Companies are continuing their ongoing migration to the cloud. If anything, the pace of this migration is accelerating. This is seen in two main areas. Firstly, companies are moving their custom applications off their own infrastructure and onto hosted platforms such as Amazon AWS and Microsoft Azure. Secondly, many business units are taking advantage of existing Software as a Service (SaaS) applications to solve problems quickly, rather than rely on IT to build them a custom solution. These changes improve customer agility, but add new challenges for IT security and, in particular, the security of data.

The challenges in securing cloud applications is very different. There is no longer a perimeter to defend in-depth as applications are scattered and geographically diverse. There is not even a known set of applications to secure, as in many cases business units are making use of SaaS applications without IT being aware of it. Finally, the security model of the infrastructure providers depends on a model of shared responsibility, where the provider and the customer have different but interrelated responsibilities.

With this new paradigm, IT no longer has direct access to the physical environment as it once did. This is particularly true of SaaS applications where the vendor only provides minimal access to functionality in a shared environment, typically by a combination of user interface and API access. However, important corporate data, much of it regulated or restricted, now resides in these environments within applications that can be very opaque to the end user, and where the rules around data storage and protection may be poorly defined.

With these changes, we are moving from an environment where security meant locking down the perimeter, to a model where data security is paramount. This new model needs to be looked at from two different perspectives: that of the technology that is needed, and that of the people-related aspects, the policies and governance that surround the management of cloud-based applications and data.
The technology itself—the tools that provide ways to control, monitor, and protect information assets based upon the rules decided under governance/policy—is in fact the easier of the two to come to grips with. There are new categories of tools that allow an organization to come to grips with Cloud Security management, such as cloud-based identity and access management (IAM), and cloud access security broker (CASB). The tools can provide capability in several areas, including identity management in the cloud (IAM), authorization and authentication for cloud services (IAM), data loss prevention (CASB), malware prevention (CASB), anomaly detection (CASB), and cloud application usage risk mitigation (CASB).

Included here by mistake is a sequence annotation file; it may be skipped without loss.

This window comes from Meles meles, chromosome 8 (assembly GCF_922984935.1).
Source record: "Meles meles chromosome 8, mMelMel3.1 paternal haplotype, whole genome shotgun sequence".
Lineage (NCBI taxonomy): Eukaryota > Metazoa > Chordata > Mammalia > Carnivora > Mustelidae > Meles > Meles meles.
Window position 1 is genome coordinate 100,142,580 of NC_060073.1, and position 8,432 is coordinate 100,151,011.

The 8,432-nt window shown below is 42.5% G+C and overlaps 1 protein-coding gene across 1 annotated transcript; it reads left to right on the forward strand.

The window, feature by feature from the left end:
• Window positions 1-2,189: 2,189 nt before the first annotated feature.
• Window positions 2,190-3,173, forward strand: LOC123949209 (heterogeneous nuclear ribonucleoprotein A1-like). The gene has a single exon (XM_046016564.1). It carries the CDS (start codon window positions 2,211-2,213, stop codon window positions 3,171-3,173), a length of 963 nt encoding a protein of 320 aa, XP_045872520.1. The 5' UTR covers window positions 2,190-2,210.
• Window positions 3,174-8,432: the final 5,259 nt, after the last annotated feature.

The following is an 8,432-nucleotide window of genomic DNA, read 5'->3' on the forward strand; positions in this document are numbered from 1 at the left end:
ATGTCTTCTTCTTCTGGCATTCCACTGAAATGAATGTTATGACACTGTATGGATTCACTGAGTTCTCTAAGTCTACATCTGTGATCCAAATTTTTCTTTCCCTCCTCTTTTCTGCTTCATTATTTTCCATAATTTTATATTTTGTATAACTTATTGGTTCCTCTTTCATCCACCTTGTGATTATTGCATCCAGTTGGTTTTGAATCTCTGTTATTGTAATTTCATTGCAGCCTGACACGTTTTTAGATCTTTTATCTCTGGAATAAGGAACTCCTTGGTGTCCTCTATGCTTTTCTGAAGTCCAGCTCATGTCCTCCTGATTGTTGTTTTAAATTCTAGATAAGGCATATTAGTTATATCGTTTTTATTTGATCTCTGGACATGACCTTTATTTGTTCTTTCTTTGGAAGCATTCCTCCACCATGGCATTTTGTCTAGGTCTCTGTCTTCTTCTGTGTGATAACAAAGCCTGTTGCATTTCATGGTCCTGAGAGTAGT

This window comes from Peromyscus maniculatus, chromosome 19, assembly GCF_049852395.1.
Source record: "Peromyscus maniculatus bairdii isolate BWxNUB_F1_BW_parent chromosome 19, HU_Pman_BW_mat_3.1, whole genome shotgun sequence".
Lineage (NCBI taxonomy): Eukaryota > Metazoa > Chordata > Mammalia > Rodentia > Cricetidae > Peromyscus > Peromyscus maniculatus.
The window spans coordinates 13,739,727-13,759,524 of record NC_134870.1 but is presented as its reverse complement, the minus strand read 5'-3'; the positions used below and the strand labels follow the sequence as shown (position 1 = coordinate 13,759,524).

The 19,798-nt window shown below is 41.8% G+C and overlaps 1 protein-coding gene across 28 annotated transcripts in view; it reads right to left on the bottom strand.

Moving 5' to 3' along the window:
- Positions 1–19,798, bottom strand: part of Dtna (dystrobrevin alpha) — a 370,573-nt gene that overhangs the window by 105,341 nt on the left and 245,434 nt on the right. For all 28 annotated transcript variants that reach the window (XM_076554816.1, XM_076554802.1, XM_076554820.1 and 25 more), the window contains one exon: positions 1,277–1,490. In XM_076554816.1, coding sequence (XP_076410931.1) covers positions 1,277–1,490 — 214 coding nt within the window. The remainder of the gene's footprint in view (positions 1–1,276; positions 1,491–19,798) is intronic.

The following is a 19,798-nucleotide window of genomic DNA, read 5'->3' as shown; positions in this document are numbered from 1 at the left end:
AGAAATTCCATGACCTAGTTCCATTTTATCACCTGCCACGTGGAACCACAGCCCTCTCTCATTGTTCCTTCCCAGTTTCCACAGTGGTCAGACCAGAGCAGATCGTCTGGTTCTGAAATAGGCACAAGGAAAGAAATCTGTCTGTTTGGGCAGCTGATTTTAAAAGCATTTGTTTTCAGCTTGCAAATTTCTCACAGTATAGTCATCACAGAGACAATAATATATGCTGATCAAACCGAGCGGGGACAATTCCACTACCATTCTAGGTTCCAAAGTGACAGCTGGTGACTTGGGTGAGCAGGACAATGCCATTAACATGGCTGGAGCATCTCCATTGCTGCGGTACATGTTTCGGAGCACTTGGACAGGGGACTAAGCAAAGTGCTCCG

However, the more complex part of Cloud Security is coming to grips with the policies and processes needed to manage these new tools. Many capabilities will need to be developed, along with ongoing operational management of the new tools and governance processes. These will include ongoing management of the processes, validation against regulatory standards, and day-to-day operational management. These are the items that need to be taken care of so that risks are mitigated, compliance and regulatory issues are enforced, threats are managed in real time, alerts are monitored, and reporting is timely.

And, of course, there are the usual issues related to building out new capabilities: the staffing scenarios and financial implications that coincide with the management of Cloud Security. For smaller organizations, attracting someone (or multiple people) to the organization can be a challenge, along with the difficulty of retaining employees once they have been trained in skills that are highly in demand.
For larger organizations, the financial aspects of calculating staffing costs versus returns need to be considered. Even when finding and retaining the right individuals with the right skill sets is accomplished, the financial aspects that apply can soon come into question. It might be difficult to justify the costs of building the new team if there are more effective options available via outsourcing.

Delegating these Cloud Security challenges to a managed services company can start to make a lot of sense. Experts who have the knowledge and pedigree to tackle modern Cloud Security challenges head-on by leveraging the collective experience gained through simultaneously monitoring a multitude of companies, bring with them a plethora of benefits with little to no downside.

Aside from the monetary aspects of predictable operation costs (moving CapEx to OpEx), professional managed service providers can also immediately implement everything from best practices to delivering automatic notification and implementation of regulatory change—because it’s their job.

So, in the end, why is outsourcing your Cloud Security in the best interest of everyone involved? The answer is clear.